of all, whether we had been guilty of such a purpose.

Just as we were all completely tied, and about ready to start
toward St. Michael's, and thence to jail, Mrs. Betsey Freeland
(mother to William, who was very much attached--after the
southern fashion--to Henry and John, they having been reared from
childhood in her house) came to the kitchen door, with her hands
full of biscuits--for we had not had time to take our breakfast
that morning--and divided them between Henry and John. This
done, the lady made the following parting address to me, looking
and pointing her bony finger at me. "You devil! you yellow
devil! It was you that put it into the heads of Henry and John
to run away. But for _you_, you _long legged yellow devil_,
Henry and John would never have thought of running away." I gave
the lady a look, which called forth a scream of mingled wrath and
terror, as she slammed the kitchen door, and went in, leaving me,
with the rest, in hands as harsh as her own broken voice.

Could the kind reader have been quietly riding along the main
road to or from Easton, that morning, his eye would have met a
painful sight. He would have seen five young men, guilty of no
crime, save that of preferring _liberty_ to a life of _bondage_,
drawn along the public highway--firmly bound together--tramping
through dust and heat, bare-footed and bare-headed--fastened to
three strong horses, whose riders were armed to the teeth, with
pistols and daggers--on their way to prison, like felons, and
suffering every possible insult from the crowds of idle, vulgar
people, who clustered around, and heartlessly made their failure
the occasion for all manner of ribaldry and sport. As I looked
upon this crowd of vile persons, and saw myself and friends thus
assailed and persecuted, I could not help seeing the fulfillment
of Sandy's dream. I was in the hands of moral vultures, and
firmly held in their sharp talons, and was hurried away toward
Easton, in a south-easterly direction, amid the jeers of new
birds of the same feather, through every neighborhood we passed.
It seemed to me (and this shows the good understanding between
the slaveholders and their allies) that every body we met knew
<228>the cause of our arrest, and were out, awaiting our passing
by, to feast their vindictive eyes on our misery and to gloat
over our ruin. Some said, _I ought to be hanged_, and others, _I
ought to be burnt_, others, I ought to have the _"hide"_ taken
from my back; while no one gave us a kind word or sympathizing
look, except the poor slaves, who were lifting their heavy hoes,
and who cautiously glanced at us through the post-and-rail
fences, behind which they were at work. Our sufferings, that
morning, can be more easily imagined than described. Our hopes
were all blasted, at a blow. The cruel injustice, the victorious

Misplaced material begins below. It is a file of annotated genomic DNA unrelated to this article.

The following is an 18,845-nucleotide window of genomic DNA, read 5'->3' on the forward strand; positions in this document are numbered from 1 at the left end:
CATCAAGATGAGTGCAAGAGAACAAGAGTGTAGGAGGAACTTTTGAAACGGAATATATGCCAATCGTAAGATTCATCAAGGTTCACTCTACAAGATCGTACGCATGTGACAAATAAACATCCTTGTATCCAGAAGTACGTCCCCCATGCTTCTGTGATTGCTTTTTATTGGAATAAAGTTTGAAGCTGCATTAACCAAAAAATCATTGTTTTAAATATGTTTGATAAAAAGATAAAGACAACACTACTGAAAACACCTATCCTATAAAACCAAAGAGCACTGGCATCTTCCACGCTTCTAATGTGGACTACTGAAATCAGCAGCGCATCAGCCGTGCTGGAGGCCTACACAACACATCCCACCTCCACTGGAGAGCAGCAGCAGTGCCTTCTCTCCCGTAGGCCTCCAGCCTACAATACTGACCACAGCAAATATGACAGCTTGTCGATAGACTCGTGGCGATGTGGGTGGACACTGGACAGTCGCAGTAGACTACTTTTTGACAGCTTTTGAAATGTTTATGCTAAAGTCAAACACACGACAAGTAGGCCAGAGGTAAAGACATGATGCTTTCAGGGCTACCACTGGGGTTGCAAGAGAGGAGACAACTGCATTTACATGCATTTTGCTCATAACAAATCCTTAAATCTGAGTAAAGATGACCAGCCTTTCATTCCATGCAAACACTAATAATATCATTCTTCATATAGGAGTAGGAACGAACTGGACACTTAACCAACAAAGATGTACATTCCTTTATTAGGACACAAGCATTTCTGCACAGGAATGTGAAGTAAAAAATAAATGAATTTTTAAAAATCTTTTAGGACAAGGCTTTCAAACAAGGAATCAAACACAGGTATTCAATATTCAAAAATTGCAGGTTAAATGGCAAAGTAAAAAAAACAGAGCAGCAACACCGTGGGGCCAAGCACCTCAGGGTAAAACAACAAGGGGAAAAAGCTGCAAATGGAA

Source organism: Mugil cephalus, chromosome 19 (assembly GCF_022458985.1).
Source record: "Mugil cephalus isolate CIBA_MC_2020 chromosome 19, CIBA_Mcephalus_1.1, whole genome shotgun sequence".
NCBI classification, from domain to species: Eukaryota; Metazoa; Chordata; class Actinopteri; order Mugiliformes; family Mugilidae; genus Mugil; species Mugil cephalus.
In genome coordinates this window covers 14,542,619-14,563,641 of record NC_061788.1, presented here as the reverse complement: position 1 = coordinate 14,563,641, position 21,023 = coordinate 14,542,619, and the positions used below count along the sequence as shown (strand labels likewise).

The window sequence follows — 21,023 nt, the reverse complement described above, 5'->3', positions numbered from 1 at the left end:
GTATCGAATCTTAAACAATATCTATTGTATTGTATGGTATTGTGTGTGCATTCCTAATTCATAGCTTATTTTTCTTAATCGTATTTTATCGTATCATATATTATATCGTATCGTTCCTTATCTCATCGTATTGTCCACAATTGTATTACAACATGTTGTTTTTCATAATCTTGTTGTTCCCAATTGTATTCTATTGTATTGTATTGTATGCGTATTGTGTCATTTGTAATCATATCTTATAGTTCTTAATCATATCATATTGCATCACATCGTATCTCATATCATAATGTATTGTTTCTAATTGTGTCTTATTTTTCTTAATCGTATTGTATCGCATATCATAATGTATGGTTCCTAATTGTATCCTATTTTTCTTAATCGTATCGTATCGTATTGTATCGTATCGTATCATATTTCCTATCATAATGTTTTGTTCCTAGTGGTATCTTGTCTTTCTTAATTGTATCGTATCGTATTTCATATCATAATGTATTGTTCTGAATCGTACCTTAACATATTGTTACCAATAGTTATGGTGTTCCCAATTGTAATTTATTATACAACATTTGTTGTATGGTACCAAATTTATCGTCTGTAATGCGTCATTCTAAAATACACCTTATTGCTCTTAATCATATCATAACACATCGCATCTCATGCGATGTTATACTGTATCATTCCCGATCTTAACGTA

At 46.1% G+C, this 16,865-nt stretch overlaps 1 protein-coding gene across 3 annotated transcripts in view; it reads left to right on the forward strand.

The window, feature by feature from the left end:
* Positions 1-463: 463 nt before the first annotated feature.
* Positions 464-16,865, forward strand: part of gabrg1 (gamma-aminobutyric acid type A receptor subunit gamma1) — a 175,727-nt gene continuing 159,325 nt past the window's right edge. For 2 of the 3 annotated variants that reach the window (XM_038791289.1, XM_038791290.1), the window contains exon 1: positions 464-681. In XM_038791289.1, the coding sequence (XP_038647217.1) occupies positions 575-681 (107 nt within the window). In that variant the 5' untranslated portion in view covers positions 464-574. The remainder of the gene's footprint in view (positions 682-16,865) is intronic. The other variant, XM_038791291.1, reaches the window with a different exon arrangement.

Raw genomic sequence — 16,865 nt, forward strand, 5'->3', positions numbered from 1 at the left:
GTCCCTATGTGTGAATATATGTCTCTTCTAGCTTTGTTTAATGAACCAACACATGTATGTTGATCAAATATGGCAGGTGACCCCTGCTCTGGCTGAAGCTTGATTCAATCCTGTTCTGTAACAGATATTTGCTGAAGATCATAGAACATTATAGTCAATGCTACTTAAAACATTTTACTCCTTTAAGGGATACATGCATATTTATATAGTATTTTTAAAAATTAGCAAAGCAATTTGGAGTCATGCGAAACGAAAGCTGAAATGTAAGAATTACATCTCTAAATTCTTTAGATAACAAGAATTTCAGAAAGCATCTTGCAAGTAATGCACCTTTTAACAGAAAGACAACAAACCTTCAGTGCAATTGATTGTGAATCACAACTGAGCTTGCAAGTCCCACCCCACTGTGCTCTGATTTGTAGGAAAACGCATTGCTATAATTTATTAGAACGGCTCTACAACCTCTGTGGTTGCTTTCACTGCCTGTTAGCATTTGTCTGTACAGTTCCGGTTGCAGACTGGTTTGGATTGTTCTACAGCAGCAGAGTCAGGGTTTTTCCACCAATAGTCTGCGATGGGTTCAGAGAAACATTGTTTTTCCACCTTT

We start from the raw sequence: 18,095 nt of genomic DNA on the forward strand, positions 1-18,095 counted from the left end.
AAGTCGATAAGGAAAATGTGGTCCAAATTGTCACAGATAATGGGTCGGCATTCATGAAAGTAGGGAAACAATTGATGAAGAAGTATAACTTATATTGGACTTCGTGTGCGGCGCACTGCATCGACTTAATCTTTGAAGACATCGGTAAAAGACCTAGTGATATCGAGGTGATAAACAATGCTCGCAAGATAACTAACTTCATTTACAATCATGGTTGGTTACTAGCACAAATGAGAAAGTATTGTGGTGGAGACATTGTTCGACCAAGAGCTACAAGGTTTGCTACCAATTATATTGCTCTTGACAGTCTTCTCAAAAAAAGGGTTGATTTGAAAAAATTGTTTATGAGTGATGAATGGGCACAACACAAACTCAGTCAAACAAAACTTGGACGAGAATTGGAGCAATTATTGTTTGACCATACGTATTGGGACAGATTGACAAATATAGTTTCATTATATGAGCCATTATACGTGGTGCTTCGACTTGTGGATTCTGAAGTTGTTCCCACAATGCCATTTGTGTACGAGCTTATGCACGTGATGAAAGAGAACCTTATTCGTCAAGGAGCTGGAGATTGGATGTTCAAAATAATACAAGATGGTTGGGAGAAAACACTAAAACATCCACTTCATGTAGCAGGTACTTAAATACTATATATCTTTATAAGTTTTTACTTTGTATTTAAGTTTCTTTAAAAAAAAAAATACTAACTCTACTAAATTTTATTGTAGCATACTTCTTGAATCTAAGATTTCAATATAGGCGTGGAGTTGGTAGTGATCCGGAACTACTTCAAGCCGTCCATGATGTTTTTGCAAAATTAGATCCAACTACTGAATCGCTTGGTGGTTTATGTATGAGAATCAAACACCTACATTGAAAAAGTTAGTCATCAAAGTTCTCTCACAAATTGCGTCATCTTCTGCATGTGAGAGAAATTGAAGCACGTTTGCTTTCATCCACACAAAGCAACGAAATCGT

crime, and the helplessness of innocence, led me to ask, in my
ignorance and weakness "Where now is the God of justice and
mercy? And why have these wicked men the power thus to trample
upon our rights, and to insult our feelings?" And yet, in the
next moment, came the consoling thought, _"The day of oppressor
will come at last."_ Of one thing I could be glad--not one of my
dear friends, upon whom I had brought this great calamity, either
by word or look, reproached me for having led them into it. We
were a band of brothers, and never dearer to each other than now.
The thought which gave us the most pain, was the probable
separation which would now take place, in case we were sold off
to the far south, as we were likely to be. While the constables
were looking forward, Henry and I, being fastened together, could
occasionally exchange a word, without being observed by the
kidnappers who had us in charge. "What shall I do with my pass?"
said Henry. "Eat it with your biscuit," said I; "it won't do to
tear it up." We were now near St. Michael's. The direction
concerning the passes was passed around, and executed. _"Own
nothing!"_ said I. _"Own nothing!"_ was passed around and
enjoined, and assented to. Our confidence in each other was
unshaken; and we were quite resolved to succeed or fail
together--as much after the calamity which had befallen us, as

On reaching St. Michael's, we underwent a sort of examination at
my master's store, and it was evident to my mind, that Master
<229 THE DENIAL>Thomas suspected the truthfulness of the evidence
upon which they had acted in arresting us; and that he only
affected, to some extent, the positiveness with which he asserted
our guilt. There was nothing said by any of our company, which
could, in any manner, prejudice our cause; and there was hope,
yet, that we should be able to return to our homes--if for
nothing else, at least to find out the guilty man or woman who
had betrayed us.

To this end, we all denied that we had been guilty of intended
flight. Master Thomas said that the evidence he had of our
intention to run away, was strong enough to hang us, in a case of
murder. "But," said I, "the cases are not equal. If murder were
committed, some one must have committed it--the thing is done!